India’s blockchain records remain susceptible to corruption
india Andhra Pradesh is currently digitizing and documenting farmland on the blockchain network. Although the decentralized decentralized ledger system is a significant improvement over the old databases in Andhra Pradesh, Quartz India noted that private blockchain systems remain susceptible to corruption. Unfortunately, advanced technology cannot relieve the full liability of users and administrators. It becomes increasingly difficult when there is a high level of mistrust and lack of transparency in the history of land registration in India.
Andhra Pradesh government registers land on Blockchain network for new capital
According to at Quartz India, Andhra Pradesh acquires 217 square kilometers of agricultural land to build Amaravati, the capital of Andhra Pradesh. The process of documenting the land for the new capital is done on the blockchain. In theory, the blockchain ensures transparency between all parties involved. Any changes made to the system can therefore be tracked.
So far, over 24,000 farmers from 22 villages in Guntur have participated in the blockchain land registration and barter process. The government hopes that the use of blockchain technology will lead to fewer cases of real estate fraud. Some farmers have adopted the new process, such as Tharigopula Samasiva Rao. Rao made a deal with the state government of Andhra Pradesh for his land and said about the blockchain system,
“From now on, we no longer have the headache of hiring a document writer to prepare our papers… The files are generated and sent automatically to the registrar. With this new technology, we knew there would be total security, no double registration, no duplicates.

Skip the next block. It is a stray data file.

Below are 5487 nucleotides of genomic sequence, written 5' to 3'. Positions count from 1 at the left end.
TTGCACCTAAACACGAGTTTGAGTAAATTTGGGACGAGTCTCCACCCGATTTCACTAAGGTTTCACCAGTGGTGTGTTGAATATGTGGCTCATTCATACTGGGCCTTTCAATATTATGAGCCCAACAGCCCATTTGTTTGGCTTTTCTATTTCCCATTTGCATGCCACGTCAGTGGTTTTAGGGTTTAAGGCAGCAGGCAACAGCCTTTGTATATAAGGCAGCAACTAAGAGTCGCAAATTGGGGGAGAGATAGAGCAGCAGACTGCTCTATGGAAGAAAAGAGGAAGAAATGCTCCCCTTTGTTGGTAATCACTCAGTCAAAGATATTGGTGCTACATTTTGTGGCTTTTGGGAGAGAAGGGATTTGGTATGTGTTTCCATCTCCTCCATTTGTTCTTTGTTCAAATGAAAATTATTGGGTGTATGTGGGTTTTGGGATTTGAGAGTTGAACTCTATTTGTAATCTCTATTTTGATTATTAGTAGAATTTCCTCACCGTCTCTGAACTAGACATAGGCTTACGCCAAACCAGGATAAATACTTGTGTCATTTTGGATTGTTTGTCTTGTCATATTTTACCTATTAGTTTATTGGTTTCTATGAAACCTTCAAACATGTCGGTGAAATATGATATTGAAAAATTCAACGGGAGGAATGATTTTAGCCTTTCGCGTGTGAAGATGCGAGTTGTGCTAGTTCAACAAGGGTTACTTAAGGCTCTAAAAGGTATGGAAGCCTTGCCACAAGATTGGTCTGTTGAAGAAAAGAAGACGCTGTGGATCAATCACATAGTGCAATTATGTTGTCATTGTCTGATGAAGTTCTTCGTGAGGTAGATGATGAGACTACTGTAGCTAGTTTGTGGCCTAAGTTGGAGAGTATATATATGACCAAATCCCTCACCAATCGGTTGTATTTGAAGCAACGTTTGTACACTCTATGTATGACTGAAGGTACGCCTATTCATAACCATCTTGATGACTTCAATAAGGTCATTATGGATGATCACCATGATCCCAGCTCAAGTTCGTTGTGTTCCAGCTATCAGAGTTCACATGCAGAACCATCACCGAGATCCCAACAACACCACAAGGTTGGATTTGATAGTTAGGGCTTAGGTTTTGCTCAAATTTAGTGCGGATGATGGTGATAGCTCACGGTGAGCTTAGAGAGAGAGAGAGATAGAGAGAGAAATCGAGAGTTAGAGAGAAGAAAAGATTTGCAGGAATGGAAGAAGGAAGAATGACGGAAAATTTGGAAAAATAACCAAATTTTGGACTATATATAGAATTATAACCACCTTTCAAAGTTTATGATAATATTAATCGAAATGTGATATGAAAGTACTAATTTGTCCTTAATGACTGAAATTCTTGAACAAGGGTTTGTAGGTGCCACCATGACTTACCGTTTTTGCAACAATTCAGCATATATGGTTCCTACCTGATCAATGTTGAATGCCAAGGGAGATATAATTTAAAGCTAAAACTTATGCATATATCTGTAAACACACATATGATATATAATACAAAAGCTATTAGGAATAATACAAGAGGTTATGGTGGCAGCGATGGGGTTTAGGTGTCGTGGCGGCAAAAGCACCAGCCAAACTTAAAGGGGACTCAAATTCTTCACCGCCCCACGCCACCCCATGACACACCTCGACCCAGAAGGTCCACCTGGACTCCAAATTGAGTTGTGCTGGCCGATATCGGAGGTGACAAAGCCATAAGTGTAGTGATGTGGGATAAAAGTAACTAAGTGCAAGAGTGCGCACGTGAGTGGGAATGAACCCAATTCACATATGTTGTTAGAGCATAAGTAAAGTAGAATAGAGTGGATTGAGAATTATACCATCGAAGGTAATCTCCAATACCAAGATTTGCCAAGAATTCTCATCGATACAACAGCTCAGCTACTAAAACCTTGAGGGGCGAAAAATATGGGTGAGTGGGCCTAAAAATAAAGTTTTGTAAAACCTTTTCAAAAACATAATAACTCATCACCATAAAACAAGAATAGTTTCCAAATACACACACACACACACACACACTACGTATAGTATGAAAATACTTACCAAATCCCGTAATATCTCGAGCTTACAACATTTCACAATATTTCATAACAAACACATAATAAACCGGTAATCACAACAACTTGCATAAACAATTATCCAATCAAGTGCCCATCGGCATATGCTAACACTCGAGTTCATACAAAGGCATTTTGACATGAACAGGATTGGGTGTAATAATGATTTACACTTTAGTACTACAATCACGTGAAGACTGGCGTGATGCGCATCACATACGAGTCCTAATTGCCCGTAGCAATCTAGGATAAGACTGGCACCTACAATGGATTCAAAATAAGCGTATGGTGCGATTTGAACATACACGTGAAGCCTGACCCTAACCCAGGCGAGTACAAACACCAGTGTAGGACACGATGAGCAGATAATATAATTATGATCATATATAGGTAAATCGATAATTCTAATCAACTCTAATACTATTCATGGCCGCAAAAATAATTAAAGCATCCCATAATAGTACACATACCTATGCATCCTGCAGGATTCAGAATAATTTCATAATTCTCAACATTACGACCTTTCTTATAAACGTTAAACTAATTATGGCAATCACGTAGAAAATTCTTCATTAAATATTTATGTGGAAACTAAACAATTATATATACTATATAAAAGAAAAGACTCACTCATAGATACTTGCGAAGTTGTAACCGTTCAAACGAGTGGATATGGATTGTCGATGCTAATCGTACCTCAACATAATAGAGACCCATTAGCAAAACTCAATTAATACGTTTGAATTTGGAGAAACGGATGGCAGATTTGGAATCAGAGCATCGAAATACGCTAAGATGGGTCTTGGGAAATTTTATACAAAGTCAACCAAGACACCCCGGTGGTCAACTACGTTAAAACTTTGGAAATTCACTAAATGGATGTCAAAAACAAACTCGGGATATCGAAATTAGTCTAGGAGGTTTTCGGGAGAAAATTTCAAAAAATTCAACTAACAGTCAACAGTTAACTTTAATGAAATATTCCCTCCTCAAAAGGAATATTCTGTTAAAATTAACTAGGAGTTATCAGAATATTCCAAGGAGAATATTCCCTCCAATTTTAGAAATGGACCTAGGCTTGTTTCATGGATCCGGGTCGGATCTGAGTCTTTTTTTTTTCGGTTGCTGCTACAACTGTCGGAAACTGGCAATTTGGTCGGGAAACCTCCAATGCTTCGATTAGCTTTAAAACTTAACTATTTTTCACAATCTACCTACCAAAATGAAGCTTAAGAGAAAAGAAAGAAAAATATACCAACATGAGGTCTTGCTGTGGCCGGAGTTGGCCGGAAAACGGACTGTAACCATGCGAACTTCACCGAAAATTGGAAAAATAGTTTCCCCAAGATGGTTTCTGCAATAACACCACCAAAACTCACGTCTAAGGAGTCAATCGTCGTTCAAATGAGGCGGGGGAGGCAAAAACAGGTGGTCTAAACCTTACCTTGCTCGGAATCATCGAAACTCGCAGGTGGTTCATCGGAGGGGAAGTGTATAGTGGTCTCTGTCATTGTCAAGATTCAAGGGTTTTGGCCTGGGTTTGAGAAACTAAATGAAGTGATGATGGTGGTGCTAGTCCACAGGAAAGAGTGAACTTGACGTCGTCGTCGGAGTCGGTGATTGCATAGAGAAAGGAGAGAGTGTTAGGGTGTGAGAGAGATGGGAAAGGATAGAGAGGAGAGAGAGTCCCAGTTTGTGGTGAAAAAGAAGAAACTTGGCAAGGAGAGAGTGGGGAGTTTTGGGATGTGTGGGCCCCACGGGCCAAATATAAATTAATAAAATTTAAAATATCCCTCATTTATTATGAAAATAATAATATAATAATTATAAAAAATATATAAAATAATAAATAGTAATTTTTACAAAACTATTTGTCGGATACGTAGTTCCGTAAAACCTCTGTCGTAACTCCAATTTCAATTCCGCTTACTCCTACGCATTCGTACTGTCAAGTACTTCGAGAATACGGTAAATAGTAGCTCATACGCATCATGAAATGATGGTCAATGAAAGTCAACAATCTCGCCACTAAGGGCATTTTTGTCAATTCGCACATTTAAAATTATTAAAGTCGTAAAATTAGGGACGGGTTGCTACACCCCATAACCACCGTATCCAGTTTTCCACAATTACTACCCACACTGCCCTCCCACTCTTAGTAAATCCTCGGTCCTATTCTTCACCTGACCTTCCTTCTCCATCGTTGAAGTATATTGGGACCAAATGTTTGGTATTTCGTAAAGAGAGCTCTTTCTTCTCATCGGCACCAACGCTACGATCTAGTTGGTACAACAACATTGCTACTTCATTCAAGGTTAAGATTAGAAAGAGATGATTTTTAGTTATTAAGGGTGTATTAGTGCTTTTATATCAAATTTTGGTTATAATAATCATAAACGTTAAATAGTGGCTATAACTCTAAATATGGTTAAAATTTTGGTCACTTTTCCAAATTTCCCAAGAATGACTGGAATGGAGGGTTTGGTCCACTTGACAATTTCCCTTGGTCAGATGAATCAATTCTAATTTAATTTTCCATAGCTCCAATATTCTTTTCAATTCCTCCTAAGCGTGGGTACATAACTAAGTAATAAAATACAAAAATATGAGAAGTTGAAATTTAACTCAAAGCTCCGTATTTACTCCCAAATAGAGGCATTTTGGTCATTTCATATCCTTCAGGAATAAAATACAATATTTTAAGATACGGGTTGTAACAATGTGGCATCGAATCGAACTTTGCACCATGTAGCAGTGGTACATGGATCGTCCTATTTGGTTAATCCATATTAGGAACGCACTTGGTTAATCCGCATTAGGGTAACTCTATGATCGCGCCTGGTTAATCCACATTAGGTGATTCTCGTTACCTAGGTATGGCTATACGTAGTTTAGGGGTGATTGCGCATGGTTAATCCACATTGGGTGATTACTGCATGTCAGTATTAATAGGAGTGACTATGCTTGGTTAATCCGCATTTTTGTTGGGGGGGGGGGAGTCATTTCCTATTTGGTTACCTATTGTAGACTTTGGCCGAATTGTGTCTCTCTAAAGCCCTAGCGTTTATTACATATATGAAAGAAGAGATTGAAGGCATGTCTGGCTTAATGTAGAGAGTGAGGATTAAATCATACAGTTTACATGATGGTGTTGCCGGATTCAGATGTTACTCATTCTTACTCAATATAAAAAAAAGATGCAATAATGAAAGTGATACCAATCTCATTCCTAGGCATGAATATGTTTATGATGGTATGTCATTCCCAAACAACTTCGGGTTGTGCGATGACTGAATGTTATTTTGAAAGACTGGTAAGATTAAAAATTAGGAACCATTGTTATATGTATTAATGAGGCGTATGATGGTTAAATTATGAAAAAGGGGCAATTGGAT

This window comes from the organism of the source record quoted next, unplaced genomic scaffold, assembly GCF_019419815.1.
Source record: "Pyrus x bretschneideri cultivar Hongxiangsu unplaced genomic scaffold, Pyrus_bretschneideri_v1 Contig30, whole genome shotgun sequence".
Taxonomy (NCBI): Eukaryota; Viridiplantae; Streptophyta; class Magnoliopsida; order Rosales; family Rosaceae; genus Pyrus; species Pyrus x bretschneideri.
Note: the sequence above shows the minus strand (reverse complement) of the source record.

To retain land ownership and rights, the government of Andhra Pradesh worked with Zebi, a blockchain-based provider that uses cryptography to store information securely. The team moved 83,000 records to the blockchain database by March 2018. Before the new blockchain system, anyone with access to the old database could modify the data, and hackers or those with a internal access had programs to cover their tracks. According to Zebi co-founder Babu Munagala, “All of these dangers are disappearing (with the blockchain).”
Advanced blockchain technology can only go so far
Although blockchain technology is an upgrade from the old database, it may not be enough to avoid corruption in the land acquisition process in India. As stated by Quartz India, a government official estimated that in India in 2017, nearly $ 700 million was paid in bribes to land registrars. Sadly, many farmers are exposed to unfair tactics from Indian government officials, who will continue to operate whether or not a new blockchain network is implemented.
In the case of Amaravati, two landowners reported such tactics. A man claims he and his family were intimidated by an assistant collector who came to his home to force him to cede his piece of land. The deputy tax collector allegedly threatened to use false documents and take the land. In another case, a man said the denial of electricity and water supplies was used by the government to try to intimidate it into vacating its land. Another local claimed the bribes would not stop in light of the new system, saying the right amount of money in the right person would continue to change the records.
As such, many Indian farmers are skeptical that the blockchain system can eliminate corruption while many steps in the process are still subject to the actions of officials. There are concerns that authorities will maliciously capture incorrect information or deny disclosure of information relating to fraud charges. Since the government of Andhra Pradesh uses a private blockchain rather than a public blockchain, the public has limited access to the information it stores and must always rely on government channels to investigate suspected fraud or fraud. inaccurate information.
Despite the many doubts that the new system could solve the corruption problem, many see it as a step forward. Cherukuri Sreedhar, the commissioner of the Andhra Pradesh Capital Region Development Authority, believes this is an improvement. Sreedhar specifically mentioned that the new technology would record attempts to modify data and immutably preserve the original data, whereas foul play was more difficult to trace in the previous system.
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